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This year’s Harper’s Magazine Scholarship in Memory of I.F. Stone was awarded to Jonathan Jones, a post-graduate fellow of the Berkeley Graduate School of Journalism.
Endowed by Harper’s Publisher John R. MacArthur and friends, the scholarship is awarded by the Overseas Press Club, which says of Stone:
In a career that spanned more than 65 years, Stone, a veteran Washington reporter, is best known for publishing I.F. Stone’s Weekly from 1953 to 1971, a newsletter that printed the news that was overlooked in the mainstream press. His work almost single-handedly revived investigative reporting. He is remembered as a tough-minded but pacifist gadfly, a tireless examiner of public records, a hectoring critic of public officials, and a pugnacious advocate of civil liberties, peace, and truth.
Winners of the I.F. Stone Award of the Overseas Press Club receive a stipend of $2,000. Jones intends to continue his research on the role that Bridgestone Firestone, LLC, plays in Liberia, a country still recovering from a devastating war. As Firestone seeks to resurrect its rubber plantation to fill the world’s need for latex medical supplies, Jones views its impact as a “cautionary tale about the successes and shortcomings of global capitalism.”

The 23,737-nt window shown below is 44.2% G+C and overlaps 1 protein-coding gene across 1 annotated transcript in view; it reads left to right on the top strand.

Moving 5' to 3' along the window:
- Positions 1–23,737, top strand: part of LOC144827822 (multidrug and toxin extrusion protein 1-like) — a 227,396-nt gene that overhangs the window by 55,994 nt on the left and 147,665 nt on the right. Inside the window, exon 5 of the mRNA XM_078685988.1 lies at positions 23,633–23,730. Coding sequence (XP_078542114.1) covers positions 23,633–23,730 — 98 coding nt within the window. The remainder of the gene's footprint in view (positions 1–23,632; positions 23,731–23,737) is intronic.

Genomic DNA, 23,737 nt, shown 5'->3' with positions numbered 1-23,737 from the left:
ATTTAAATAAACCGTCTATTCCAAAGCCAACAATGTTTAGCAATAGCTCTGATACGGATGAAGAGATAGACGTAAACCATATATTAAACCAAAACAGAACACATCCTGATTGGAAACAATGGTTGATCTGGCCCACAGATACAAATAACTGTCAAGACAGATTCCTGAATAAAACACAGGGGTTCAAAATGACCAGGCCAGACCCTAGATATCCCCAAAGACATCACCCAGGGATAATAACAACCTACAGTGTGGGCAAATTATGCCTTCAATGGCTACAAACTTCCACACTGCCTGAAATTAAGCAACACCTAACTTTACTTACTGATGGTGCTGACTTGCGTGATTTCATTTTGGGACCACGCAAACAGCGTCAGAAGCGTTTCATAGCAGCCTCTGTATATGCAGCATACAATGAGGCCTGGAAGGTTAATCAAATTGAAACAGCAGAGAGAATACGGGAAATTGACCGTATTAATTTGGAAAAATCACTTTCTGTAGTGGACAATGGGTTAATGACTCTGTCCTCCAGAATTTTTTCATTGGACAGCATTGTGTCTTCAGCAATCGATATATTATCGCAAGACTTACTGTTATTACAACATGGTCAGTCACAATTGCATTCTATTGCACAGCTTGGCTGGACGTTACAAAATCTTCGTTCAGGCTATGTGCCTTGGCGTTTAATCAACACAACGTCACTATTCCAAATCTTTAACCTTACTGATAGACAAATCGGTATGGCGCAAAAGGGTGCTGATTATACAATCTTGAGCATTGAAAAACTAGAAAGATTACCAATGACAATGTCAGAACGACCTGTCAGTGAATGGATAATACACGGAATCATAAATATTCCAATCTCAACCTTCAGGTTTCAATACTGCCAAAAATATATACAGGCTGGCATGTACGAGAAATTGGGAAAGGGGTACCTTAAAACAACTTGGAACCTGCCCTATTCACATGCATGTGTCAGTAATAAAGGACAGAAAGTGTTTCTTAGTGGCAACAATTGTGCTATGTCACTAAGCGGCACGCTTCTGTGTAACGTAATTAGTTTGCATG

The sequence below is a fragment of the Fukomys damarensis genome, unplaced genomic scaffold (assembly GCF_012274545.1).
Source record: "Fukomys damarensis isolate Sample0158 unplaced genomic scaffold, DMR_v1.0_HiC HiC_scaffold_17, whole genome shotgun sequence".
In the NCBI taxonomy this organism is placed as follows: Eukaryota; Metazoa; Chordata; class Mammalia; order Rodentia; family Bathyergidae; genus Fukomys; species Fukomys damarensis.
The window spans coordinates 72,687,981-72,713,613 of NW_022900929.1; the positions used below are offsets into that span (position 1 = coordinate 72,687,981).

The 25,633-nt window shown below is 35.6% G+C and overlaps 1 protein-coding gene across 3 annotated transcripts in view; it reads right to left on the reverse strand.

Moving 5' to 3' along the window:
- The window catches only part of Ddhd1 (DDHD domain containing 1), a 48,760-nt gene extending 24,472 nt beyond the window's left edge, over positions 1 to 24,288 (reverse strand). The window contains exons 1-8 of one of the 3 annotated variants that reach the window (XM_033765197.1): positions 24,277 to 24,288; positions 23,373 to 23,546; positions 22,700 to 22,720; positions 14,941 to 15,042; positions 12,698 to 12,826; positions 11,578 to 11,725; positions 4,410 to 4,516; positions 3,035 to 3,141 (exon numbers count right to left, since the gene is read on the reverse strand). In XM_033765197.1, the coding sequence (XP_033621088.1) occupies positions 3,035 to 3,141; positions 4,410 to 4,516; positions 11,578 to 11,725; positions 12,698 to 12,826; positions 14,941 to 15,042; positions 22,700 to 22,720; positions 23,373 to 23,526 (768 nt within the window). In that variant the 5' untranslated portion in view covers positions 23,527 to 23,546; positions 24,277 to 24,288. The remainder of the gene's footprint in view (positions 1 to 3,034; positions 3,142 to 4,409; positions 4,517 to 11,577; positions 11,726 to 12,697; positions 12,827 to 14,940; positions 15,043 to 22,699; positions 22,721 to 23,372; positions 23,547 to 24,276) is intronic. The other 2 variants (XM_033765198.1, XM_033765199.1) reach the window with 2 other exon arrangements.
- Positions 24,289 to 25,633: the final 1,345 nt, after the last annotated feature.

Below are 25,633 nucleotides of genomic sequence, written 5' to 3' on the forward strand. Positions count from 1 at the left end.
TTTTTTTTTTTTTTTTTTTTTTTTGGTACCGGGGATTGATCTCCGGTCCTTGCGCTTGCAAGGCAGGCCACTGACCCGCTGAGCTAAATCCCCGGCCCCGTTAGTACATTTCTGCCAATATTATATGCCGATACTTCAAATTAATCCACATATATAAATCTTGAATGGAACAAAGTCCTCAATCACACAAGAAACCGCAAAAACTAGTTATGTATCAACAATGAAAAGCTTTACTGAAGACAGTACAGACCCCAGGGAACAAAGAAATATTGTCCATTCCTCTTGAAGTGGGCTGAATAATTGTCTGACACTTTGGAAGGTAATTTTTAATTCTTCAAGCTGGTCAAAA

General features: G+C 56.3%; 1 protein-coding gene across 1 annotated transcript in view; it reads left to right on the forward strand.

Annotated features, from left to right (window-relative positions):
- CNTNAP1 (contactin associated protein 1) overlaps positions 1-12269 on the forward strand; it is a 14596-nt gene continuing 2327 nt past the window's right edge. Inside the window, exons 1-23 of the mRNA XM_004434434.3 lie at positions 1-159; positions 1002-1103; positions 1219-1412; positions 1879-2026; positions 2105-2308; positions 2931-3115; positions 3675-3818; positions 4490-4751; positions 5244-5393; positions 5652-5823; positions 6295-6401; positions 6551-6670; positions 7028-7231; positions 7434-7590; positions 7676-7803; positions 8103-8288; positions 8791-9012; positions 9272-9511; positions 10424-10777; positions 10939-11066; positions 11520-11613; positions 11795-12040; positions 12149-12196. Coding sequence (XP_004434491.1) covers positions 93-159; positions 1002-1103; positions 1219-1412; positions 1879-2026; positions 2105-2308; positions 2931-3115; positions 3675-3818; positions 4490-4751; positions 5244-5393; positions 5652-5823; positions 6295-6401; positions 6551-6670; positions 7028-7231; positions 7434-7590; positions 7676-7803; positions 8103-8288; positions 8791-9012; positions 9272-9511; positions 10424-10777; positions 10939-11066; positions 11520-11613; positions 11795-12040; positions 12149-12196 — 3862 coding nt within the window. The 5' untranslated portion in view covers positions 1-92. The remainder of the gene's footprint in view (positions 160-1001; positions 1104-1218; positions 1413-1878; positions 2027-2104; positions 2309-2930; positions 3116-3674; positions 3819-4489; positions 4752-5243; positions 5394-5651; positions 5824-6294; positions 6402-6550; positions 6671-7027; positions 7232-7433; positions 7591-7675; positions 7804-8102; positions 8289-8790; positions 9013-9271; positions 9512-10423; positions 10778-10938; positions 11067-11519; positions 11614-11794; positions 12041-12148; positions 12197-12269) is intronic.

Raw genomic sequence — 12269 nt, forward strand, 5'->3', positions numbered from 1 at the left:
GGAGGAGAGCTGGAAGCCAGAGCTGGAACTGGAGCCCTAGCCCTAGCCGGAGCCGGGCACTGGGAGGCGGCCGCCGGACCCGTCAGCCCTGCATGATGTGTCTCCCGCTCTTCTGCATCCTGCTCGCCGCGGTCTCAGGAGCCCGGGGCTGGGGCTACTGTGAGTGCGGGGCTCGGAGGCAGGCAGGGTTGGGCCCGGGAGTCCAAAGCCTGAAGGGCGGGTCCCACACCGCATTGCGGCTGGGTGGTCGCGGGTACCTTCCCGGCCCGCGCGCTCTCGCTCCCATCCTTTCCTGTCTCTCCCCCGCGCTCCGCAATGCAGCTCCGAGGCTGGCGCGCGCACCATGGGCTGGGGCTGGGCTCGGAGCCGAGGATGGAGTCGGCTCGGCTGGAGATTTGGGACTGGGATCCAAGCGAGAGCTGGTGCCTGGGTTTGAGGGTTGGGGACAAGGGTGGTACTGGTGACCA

Chances that an applicant to a U.S. police force in 1992 was found to be “overly aggressive” on psychological tests:
Engineers funded by the United States military were working on electrical brain implants that will enable the creation of remote-controlled sharks.
Malaysian police were seeking fifteen people who appeared in an online video of the Malaysia-International Nude Sports Games 2014 Extravaganza, and Spanish police fined six Swiss tourists conducting an orgy in the back of a moving van for not wearing their seatbelts.
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“I hope that after reading the following pages the leaders of the Y. M. C. A. will start a campaign to induce good young men to do nothing. If so, I shall not have lived in vain.”